What no man may store in heaven - Revision

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What no man may store in heaven - Revision

Postby Charles » Sun Jul 01, 2018 6:48 am

Revision

What no man may store in heaven -
loose change, inscribed ring, three month's rent.
I hit number twelve, drawing eleven
that double-down bad beat made a dent.

I know my folly, my ruin ahead:
I'm driven to borrow, blackmail, steal,
glancing my eye from the black to the red,
the chances glimmer, hope's with the wheel
oh this is the vice that gets me to feel!

There's a joyous sense of abandonment
in watching an ivory ball spin.
A month's wages turn, trip and are lent
still, there was always the chance to win.


Original

What no man may store in heaven -
loose change, inscribed ring, three month's rent.
He hits number twelve, drawing eleven
that double-down bad beat made a dent.

Knave knows his folly, his ruin ahead:
he's driven to borrow, blackmail, steal,
glancing his eye from the black to the red,
the chances glimmer, hope's with the wheel
oh this is the vice that gets him to feel!

There's a joyous sense of abandonment
in watching an ivory ball spin.
A month's wages turn, trip and are lent
still, there was always the chance to win.
Last edited by Charles on Mon Jul 16, 2018 5:26 pm, edited 2 times in total.
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Re: What no man may store in heaven

Postby Macavity » Mon Jul 02, 2018 3:25 am

Some neat rhyming Charles to bind the sad illusions of gambling. The vice that gets him to feel is particularly sad because I can relate it to gambling addicts I've known. I guess you've already considered symmetry, but if you were to drop a line in S2, I suggest L8 - though I liked glancing/chances.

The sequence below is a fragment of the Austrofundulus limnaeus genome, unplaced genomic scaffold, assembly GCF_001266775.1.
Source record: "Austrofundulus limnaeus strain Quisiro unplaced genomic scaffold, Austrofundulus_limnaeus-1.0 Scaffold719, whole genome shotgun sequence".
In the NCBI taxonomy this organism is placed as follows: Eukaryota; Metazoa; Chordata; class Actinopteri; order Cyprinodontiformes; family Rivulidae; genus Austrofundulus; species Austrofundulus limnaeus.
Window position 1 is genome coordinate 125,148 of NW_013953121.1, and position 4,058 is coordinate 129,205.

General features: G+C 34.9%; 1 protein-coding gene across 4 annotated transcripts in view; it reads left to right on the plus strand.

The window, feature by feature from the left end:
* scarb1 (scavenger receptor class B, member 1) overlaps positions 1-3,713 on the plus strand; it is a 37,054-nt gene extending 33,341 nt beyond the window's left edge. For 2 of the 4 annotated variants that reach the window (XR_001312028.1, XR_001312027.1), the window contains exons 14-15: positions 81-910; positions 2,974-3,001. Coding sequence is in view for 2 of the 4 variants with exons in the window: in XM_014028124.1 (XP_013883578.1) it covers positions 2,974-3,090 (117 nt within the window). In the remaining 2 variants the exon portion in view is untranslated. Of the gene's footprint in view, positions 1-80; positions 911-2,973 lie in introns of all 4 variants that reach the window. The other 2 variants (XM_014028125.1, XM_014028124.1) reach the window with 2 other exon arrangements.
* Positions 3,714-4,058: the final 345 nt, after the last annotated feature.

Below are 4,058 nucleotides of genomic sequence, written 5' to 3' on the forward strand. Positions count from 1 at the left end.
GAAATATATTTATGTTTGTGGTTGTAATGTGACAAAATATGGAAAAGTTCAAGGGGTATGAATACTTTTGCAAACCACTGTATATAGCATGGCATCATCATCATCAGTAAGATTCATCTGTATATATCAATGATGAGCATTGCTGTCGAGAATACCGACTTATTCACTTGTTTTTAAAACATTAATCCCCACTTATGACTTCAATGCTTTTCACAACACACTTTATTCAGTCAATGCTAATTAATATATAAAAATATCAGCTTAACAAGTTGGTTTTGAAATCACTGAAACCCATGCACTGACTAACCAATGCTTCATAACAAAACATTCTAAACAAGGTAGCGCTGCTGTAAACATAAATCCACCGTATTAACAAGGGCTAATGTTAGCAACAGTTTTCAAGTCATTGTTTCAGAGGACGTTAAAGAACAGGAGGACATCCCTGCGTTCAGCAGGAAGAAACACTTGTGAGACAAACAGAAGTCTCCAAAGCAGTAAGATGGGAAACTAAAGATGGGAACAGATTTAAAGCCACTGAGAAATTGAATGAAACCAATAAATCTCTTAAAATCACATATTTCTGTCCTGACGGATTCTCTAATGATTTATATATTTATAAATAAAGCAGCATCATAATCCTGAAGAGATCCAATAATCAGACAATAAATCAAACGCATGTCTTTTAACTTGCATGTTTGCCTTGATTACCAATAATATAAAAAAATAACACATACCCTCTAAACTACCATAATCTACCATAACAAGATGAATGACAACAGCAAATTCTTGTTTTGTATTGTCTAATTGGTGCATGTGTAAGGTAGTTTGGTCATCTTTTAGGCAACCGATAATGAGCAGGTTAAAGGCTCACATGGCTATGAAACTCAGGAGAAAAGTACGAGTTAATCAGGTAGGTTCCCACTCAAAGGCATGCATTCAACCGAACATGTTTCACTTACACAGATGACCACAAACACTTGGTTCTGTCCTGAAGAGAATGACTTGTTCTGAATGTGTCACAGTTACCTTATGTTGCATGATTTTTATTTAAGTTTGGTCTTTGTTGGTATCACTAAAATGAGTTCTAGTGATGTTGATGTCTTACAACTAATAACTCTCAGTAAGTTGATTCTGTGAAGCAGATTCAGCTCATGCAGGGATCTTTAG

cheers

mac
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Re: What no man may store in heaven

Postby the stranger » Fri Jul 13, 2018 11:25 pm

Fuck off
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Re: What no man may store in heaven

Postby Firebird » Sat Jul 14, 2018 9:11 am

the stranger wrote:Fuck off


Is that really necessary? You maybe against religion and the moral tone of this poem, but everyone's entitled to their beliefs, so long as they don't harm anyone else. The poem does at it's close try to empathise with the gambler. Perhaps the poems saying that without god the whole of life is like playing roulette: there's no order and everything is left to chance. Maybe you are addicted to gambling and this poem hit a sour spot? I don't know, but it didn't deserve your response, and I think you owe Charles an apology.

Cheers,

Tristan
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Re: What no man may store in heaven

Postby Charles » Sat Jul 14, 2018 9:07 pm

Thanks for that Mac. More of an exercise in rhyming this one, I agree the symmetry is a bit off but I struggled quite a lot with the second verse. I could contract the last two lines to something like:

"Knave knows his folly, his ruin ahead:
he's driven to borrow, blackmail, steal,
glancing his eye from the black to the red,
the chances glimmer, the vice helps him feel"

I'm more befuddled than offended by stranger's comment, as I'm not sure what is being taken offense to. Yes, reading it back the tone is quite moralistic so fair enough if that's it - but aside from the opening allusion there isn't really supposed to be a religious angle to the thing at all. Just an interesting allusion I thought, the gambler's loose grip on his wealth ironically compared to a "saintly" loose grip on wealth.